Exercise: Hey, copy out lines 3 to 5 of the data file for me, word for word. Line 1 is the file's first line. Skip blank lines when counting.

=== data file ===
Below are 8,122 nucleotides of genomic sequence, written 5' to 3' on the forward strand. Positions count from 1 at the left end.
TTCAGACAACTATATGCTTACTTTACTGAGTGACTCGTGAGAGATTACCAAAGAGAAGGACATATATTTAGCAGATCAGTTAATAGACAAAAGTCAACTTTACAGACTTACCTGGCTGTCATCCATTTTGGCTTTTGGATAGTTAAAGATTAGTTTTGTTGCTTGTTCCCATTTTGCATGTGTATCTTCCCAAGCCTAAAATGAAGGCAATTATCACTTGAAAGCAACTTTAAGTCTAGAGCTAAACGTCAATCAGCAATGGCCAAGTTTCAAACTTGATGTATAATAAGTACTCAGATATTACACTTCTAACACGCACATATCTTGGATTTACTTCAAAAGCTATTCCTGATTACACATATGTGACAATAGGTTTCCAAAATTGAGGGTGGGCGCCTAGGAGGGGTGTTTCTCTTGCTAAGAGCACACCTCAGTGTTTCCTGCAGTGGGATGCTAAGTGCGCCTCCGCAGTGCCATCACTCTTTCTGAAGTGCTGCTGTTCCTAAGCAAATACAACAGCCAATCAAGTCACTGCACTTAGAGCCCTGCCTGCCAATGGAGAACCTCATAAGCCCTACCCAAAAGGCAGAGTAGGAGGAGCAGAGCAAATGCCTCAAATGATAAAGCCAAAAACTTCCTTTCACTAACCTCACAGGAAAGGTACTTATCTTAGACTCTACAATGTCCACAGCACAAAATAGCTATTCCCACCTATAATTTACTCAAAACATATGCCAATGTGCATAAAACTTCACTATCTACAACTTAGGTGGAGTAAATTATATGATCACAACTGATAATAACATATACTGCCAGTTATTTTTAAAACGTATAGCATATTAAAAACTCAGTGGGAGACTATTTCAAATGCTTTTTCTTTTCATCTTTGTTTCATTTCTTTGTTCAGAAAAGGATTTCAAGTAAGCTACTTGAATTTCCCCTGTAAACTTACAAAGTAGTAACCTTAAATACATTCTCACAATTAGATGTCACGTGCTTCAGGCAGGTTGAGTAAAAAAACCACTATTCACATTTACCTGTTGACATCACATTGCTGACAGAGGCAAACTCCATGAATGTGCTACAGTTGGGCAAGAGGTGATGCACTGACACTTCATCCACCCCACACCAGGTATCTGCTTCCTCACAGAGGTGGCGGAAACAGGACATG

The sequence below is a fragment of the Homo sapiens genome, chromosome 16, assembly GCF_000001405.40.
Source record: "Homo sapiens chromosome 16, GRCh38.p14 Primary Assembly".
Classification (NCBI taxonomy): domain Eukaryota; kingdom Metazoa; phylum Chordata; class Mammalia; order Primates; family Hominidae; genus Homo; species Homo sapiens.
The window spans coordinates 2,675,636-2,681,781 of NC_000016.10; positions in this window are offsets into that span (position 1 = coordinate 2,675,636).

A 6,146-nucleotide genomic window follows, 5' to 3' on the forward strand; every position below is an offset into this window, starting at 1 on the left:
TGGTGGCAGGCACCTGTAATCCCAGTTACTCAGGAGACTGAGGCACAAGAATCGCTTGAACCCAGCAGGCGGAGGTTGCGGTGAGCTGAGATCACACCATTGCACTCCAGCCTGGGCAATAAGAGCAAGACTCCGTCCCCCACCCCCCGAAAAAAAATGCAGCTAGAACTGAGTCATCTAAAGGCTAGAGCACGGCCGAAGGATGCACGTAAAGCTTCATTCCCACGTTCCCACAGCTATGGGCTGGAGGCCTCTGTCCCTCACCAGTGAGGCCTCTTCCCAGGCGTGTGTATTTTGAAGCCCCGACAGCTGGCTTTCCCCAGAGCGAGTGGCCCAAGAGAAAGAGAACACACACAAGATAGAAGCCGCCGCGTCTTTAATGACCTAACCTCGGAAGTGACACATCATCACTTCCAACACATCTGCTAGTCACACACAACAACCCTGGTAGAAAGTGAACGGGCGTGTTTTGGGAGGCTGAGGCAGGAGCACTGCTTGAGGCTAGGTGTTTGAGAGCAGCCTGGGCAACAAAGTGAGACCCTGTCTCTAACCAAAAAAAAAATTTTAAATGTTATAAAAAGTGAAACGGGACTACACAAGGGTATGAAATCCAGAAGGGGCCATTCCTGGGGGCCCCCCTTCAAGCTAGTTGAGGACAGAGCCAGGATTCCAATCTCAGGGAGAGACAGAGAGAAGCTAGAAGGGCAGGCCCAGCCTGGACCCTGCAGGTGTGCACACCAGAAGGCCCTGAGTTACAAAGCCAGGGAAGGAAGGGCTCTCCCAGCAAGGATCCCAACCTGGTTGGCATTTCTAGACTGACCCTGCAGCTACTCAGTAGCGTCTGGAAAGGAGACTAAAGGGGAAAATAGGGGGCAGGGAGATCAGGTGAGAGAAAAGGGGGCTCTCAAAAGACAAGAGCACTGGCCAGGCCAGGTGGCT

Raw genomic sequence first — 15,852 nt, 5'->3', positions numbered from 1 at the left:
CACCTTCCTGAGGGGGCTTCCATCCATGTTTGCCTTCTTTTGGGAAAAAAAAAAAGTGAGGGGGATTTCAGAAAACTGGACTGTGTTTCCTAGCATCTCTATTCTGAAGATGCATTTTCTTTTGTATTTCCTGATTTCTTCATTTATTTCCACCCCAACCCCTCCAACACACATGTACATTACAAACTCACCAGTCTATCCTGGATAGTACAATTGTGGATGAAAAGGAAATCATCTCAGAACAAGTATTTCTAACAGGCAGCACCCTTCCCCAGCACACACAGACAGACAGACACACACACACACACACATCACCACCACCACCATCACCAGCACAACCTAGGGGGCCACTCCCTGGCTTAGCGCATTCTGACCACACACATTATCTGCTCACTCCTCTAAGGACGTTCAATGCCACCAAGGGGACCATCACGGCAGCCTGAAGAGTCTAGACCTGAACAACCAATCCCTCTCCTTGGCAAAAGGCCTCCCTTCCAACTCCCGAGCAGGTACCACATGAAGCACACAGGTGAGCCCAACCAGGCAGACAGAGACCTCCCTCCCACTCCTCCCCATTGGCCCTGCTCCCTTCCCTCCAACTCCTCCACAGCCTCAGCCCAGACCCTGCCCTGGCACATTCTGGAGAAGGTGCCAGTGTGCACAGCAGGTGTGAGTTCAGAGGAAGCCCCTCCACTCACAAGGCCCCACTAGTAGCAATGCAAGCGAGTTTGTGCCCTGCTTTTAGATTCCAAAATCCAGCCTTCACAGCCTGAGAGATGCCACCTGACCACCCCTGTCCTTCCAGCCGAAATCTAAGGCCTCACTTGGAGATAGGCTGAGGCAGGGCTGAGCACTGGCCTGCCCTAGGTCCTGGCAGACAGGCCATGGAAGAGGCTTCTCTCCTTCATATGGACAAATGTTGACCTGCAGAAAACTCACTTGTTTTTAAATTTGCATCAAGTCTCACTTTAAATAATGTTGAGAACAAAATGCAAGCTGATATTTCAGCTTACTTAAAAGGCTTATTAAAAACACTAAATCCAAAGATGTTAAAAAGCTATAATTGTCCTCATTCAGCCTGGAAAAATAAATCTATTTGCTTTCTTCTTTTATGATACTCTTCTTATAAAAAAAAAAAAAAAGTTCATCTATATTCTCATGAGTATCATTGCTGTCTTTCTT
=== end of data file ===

The sequence below is a fragment of the Homo sapiens genome, chromosome 16, assembly GCF_000001405.40.
Source record: "Homo sapiens chromosome 16, GRCh38.p14 Primary Assembly".
Classification (NCBI taxonomy): domain Eukaryota; kingdom Metazoa; phylum Chordata; class Mammalia; order Primates; family Hominidae; genus Homo; species Homo sapiens.